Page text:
Most decisions we make will be small ones, but I'm convinced that many of them are sowing the seeds of undesirable destinies. How can we make good decisions, so that we're living lives of order, balance, and peace? Over the next couple of weeks, I'll be sharing with you the basics of making sound biblical decisions.
Will this decision cause my Christian brother or sister to stumble in their faith?
This second area of decision-making can be a little confusing, as it involves to an extent what other people think. I know we're conditioned not to worry about what other people think, but I believe we've become a culture of entitlement, insisting on our own rights over the rights of others. I also happen to believe that God wants us to care for the spiritual well-being of others, though, and that includes not being an offense to them in any area of Christian liberty, if we can prevent it. Paul said in I Corinthians 10:33, "All things are lawful for me, but all things are not expedient: all things are lawful for me, but all things edify not."And in Romans, he says, "But if thy brother be grieved with thy meat, now walkest thou not charitably. Destroy not him with thy meat, for whom Christ died. For meat destroy not the work of God. All things indeed are pure; but it is evil for that man who eateth with offence." (Romans 14:15, 20)
I'm not advocating that you check with every Christian friend and family member before you make a decision to do something, out of fear that you might offend them. However, I do believe there's a biblical principle for areas where you generally know that someone might be offended if you do a certain thing. The use of alcoholic drinks comes to mind. The Bible doesn't say anywhere that we are absolutely forbidden to drink alcohol, but there are many passages of Scripture that indicate it isn't wise. My circle of friends and family members who are saved (as far as I know) believe it is wrong to drink alcohol, and would be horribly offended if I were to have a glass of wine with my dinner. Another believer, who is new to the idea that drinking alcohol is not wise, might see me drinking that glass of wine and feel justified in doing so himself, even if he had a tendency to drink too much and/or the Lord might be dealing with him about it. So, if I were trying to decide whether or not to drink wine with my dinner, I would need to not only take into consideration principle #1 of searching the Scriptures about this issue, but I would also need to consider how my having that glass of wine might harm my brothers and sisters in Christ.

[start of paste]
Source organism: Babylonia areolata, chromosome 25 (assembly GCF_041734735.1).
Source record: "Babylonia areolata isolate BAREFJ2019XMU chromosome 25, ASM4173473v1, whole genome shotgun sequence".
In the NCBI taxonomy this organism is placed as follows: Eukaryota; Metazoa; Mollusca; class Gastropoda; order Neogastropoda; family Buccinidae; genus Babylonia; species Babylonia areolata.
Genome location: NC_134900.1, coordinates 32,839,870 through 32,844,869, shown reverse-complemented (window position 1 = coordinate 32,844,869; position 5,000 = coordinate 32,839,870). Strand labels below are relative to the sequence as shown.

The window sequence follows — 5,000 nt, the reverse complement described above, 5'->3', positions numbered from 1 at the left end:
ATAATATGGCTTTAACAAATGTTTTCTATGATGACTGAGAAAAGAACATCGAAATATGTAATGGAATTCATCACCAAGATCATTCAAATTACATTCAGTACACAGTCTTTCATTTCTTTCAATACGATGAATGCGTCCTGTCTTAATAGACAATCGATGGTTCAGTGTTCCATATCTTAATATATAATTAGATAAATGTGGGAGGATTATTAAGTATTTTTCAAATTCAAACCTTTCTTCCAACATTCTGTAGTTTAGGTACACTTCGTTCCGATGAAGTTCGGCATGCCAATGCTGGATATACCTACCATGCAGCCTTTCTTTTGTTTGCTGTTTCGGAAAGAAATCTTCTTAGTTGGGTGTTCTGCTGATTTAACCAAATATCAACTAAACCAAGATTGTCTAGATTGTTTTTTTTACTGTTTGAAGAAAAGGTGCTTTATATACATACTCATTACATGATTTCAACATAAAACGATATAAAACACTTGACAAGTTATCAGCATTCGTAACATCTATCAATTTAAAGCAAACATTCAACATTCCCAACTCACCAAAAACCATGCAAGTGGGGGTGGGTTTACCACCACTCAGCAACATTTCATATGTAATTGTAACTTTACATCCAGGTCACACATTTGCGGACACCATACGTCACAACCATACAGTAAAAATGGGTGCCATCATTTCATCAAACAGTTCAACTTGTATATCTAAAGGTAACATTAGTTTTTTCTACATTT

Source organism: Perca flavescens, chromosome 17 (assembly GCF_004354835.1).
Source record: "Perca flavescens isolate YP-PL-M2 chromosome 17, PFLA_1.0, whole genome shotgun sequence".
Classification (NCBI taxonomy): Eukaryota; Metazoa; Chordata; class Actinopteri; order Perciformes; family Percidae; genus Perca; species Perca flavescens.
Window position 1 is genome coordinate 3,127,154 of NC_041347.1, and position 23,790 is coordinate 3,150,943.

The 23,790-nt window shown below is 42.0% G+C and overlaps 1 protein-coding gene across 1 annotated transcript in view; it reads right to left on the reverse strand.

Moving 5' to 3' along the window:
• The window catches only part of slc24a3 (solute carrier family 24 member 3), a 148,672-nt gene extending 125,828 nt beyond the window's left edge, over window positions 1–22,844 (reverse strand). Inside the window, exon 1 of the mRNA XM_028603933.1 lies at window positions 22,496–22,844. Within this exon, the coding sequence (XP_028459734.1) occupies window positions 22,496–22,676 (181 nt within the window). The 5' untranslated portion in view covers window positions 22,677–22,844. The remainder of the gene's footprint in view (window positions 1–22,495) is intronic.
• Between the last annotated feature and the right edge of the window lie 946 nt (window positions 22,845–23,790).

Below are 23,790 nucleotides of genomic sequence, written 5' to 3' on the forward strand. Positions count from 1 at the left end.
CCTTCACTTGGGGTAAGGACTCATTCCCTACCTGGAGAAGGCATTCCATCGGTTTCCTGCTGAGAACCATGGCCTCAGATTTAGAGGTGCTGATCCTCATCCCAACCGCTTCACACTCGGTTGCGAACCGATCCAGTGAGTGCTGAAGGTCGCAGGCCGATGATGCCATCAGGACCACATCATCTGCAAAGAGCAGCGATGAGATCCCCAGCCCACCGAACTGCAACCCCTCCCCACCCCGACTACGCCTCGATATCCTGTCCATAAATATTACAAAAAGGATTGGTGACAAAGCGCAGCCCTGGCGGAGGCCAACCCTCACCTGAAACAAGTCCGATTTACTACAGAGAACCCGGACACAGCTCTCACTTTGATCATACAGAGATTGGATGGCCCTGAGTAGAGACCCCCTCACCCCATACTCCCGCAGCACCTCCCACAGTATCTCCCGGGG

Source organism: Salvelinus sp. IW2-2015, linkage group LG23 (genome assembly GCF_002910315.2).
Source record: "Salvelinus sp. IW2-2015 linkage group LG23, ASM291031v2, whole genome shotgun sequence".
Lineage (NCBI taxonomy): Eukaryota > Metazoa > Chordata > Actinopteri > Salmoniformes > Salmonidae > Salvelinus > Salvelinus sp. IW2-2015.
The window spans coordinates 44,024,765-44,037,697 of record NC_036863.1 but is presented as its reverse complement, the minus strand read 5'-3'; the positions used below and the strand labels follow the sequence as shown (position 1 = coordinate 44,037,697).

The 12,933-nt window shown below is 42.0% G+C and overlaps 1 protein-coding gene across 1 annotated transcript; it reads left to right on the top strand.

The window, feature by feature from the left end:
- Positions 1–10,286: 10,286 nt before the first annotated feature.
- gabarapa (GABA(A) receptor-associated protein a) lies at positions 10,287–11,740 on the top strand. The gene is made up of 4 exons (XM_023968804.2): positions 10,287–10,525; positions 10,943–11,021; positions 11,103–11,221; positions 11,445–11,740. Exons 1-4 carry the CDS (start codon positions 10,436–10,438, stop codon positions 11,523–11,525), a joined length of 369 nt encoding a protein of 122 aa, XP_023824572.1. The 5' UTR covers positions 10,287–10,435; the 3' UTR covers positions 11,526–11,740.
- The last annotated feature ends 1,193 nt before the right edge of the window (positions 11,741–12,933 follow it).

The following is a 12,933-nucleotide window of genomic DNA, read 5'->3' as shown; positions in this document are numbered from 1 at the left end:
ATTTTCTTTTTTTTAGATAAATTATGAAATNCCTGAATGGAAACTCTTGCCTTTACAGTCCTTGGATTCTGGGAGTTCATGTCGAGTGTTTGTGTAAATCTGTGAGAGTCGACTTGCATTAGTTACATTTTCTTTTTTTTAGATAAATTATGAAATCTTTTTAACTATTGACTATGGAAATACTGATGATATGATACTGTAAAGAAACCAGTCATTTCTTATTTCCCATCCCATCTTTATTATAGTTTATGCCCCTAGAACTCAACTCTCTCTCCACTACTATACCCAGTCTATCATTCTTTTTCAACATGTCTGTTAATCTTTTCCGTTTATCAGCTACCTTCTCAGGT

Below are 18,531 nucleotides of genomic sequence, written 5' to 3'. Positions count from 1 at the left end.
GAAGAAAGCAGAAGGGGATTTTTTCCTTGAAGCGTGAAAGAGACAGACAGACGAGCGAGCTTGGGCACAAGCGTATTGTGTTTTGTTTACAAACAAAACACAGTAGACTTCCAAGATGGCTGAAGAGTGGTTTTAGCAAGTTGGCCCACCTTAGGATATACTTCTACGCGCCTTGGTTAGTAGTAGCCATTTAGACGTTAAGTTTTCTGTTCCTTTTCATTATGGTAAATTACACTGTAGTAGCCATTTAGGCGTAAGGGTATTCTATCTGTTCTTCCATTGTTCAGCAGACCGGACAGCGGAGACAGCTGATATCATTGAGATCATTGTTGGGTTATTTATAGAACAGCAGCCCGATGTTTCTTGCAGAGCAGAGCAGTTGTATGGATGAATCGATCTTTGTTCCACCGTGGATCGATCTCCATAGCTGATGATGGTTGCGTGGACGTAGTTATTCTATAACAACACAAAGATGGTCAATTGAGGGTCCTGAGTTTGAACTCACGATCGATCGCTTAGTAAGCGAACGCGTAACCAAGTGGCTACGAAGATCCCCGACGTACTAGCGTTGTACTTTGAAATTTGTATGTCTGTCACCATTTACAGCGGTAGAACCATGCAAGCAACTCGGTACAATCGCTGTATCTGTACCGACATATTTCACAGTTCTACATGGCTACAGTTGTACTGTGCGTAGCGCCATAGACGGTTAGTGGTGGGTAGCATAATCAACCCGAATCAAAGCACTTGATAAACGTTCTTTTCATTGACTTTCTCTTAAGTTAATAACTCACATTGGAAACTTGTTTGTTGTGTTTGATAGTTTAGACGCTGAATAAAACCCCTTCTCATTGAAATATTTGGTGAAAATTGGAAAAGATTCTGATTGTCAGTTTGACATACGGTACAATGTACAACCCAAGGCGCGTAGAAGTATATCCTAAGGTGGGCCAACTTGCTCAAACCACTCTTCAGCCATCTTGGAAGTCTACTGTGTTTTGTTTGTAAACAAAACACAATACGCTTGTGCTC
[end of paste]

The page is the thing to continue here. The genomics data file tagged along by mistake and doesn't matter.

In our North American culture, this is not a popular principle. People feel that they have the right to do what they want to do, no matter what anyone else thinks about it. They feel that if someone else has a problem with what they're doing, it's the other person's problem, not theirs. The Lord says differently, though. Consider these verses:
I Corinthians 8:1 - "Now as touching things offered unto idols, we know that we all have knowledge. Knowledge puffeth up, but charity edifieth." Whatever we may be doing, we may have the knowledge that it's fine, but love for others will keep us from offending them.
Romans 14:19 - "Let us therefore follow after the things which make for peace, and things wherewith one may edify another." We should be looking out for others to edify them, not to tear them down with our right to do what we want to.
Romans 14:1,2 - "We then that are strong ought to bear the infirmities of the weak, and not to please ourselves. Let every one of us please his neighbour for his good to edification." Not to please ourselves, but others!
Romans 15:3 - "For even Christ pleased not himself; but, as it is written, The reproaches of them that reproached thee fell on me." Even Jesus refrained from doing what pleased Himself! He was sent to be a servant, and He fulfilled that role with humility and meekness. We would be wise to have that same sense of humility in dealing with others.
I Corinthians 8:9 - "But take heed lest by any means this liberty of yours become a stumblingblock to them that are weak." Be careful that you are not using your liberty as an excuse to do whatever you want at the expense of others!
I'm not here to tell you what to do in every area of your life; that's the Holy Spirit's job! I would encourage you, though, before you make a decision to do something questionable, to consider others and what the results of using your liberty will be to those around you. If it would cause an offense to your brothers or sisters in Christ, prayerfully consider them as you make your decision.
If you've missed the other parts of this series, you can find them in my introductory post.
Humility by Andrew Murray
The Pursuit of God (The Definitive Classic) by A.W. Tozer
Ten Principles for Biblical Living: Foundational Truths that Have Guided My Life and Ministry by Don Sisk
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